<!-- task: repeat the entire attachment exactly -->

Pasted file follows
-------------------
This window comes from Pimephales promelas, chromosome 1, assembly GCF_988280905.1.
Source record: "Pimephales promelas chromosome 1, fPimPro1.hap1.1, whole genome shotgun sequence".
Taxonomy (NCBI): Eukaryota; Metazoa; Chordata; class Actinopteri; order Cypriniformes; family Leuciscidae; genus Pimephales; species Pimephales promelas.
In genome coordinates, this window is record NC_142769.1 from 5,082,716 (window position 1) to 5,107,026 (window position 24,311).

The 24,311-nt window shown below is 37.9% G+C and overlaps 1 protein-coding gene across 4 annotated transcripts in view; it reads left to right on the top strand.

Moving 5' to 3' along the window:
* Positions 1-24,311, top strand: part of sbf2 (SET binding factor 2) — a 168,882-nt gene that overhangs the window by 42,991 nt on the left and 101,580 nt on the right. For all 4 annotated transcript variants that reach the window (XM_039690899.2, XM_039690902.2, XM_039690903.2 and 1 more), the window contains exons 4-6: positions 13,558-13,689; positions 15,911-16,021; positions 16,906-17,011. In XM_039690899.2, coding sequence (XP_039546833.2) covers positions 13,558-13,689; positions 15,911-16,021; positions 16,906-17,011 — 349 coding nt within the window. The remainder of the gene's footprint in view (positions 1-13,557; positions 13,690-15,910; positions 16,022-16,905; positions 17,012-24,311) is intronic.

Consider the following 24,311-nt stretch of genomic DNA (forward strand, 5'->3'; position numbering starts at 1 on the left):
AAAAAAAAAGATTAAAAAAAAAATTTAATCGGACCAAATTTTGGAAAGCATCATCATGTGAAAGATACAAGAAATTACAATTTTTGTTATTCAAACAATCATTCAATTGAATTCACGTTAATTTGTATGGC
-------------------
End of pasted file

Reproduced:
This window comes from Pimephales promelas, chromosome 1, assembly GCF_988280905.1.
Source record: "Pimephales promelas chromosome 1, fPimPro1.hap1.1, whole genome shotgun sequence".
Taxonomy (NCBI): Eukaryota; Metazoa; Chordata; class Actinopteri; order Cypriniformes; family Leuciscidae; genus Pimephales; species Pimephales promelas.
In genome coordinates, this window is record NC_142769.1 from 5,082,716 (window position 1) to 5,107,026 (window position 24,311).

The 24,311-nt window shown below is 37.9% G+C and overlaps 1 protein-coding gene across 4 annotated transcripts in view; it reads left to right on the top strand.

Moving 5' to 3' along the window:
* Positions 1-24,311, top strand: part of sbf2 (SET binding factor 2) — a 168,882-nt gene that overhangs the window by 42,991 nt on the left and 101,580 nt on the right. For all 4 annotated transcript variants that reach the window (XM_039690899.2, XM_039690902.2, XM_039690903.2 and 1 more), the window contains exons 4-6: positions 13,558-13,689; positions 15,911-16,021; positions 16,906-17,011. In XM_039690899.2, coding sequence (XP_039546833.2) covers positions 13,558-13,689; positions 15,911-16,021; positions 16,906-17,011 — 349 coding nt within the window. The remainder of the gene's footprint in view (positions 1-13,557; positions 13,690-15,910; positions 16,022-16,905; positions 17,012-24,311) is intronic.

Consider the following 24,311-nt stretch of genomic DNA (forward strand, 5'->3'; position numbering starts at 1 on the left):
AAAAAAAAAGATTAAAAAAAAAATTTAATCGGACCAAATTTTGGAAAGCATCATCATGTGAAAGATACAAGAAATTACAATTTTTGTTATTCAAACAATCATTCAATTGAATTCACGTTAATTTGTATGGC